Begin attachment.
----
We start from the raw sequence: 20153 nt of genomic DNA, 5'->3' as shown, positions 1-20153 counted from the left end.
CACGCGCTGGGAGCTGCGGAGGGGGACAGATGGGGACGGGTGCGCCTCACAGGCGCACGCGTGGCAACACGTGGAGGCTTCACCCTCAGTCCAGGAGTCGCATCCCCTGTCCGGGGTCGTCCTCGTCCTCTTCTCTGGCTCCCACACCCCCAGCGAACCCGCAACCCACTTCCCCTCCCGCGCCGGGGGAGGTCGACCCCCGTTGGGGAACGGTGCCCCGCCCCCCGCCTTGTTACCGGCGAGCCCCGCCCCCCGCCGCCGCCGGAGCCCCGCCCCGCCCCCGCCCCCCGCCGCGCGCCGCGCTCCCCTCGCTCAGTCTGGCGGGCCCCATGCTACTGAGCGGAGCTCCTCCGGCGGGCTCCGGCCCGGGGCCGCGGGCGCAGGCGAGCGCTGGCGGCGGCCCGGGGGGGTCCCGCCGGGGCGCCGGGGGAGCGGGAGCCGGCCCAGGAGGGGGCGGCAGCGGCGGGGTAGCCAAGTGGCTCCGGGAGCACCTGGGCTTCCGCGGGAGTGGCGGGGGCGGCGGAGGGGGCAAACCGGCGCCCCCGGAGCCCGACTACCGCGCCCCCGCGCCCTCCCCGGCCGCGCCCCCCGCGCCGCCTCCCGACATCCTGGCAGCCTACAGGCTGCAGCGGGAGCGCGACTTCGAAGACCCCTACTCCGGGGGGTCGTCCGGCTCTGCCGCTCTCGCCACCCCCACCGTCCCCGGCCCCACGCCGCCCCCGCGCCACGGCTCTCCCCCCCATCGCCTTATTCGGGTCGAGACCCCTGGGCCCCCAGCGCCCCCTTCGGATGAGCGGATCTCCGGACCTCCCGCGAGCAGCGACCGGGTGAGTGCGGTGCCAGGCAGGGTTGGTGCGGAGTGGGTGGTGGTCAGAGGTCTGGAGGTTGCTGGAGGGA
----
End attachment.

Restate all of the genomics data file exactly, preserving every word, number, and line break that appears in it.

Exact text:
We start from the raw sequence: 20153 nt of genomic DNA, 5'->3' as shown, positions 1-20153 counted from the left end.
CACGCGCTGGGAGCTGCGGAGGGGGACAGATGGGGACGGGTGCGCCTCACAGGCGCACGCGTGGCAACACGTGGAGGCTTCACCCTCAGTCCAGGAGTCGCATCCCCTGTCCGGGGTCGTCCTCGTCCTCTTCTCTGGCTCCCACACCCCCAGCGAACCCGCAACCCACTTCCCCTCCCGCGCCGGGGGAGGTCGACCCCCGTTGGGGAACGGTGCCCCGCCCCCCGCCTTGTTACCGGCGAGCCCCGCCCCCCGCCGCCGCCGGAGCCCCGCCCCGCCCCCGCCCCCCGCCGCGCGCCGCGCTCCCCTCGCTCAGTCTGGCGGGCCCCATGCTACTGAGCGGAGCTCCTCCGGCGGGCTCCGGCCCGGGGCCGCGGGCGCAGGCGAGCGCTGGCGGCGGCCCGGGGGGGTCCCGCCGGGGCGCCGGGGGAGCGGGAGCCGGCCCAGGAGGGGGCGGCAGCGGCGGGGTAGCCAAGTGGCTCCGGGAGCACCTGGGCTTCCGCGGGAGTGGCGGGGGCGGCGGAGGGGGCAAACCGGCGCCCCCGGAGCCCGACTACCGCGCCCCCGCGCCCTCCCCGGCCGCGCCCCCCGCGCCGCCTCCCGACATCCTGGCAGCCTACAGGCTGCAGCGGGAGCGCGACTTCGAAGACCCCTACTCCGGGGGGTCGTCCGGCTCTGCCGCTCTCGCCACCCCCACCGTCCCCGGCCCCACGCCGCCCCCGCGCCACGGCTCTCCCCCCCATCGCCTTATTCGGGTCGAGACCCCTGGGCCCCCAGCGCCCCCTTCGGATGAGCGGATCTCCGGACCTCCCGCGAGCAGCGACCGGGTGAGTGCGGTGCCAGGCAGGGTTGGTGCGGAGTGGGTGGTGGTCAGAGGTCTGGAGGTTGCTGGAGGGA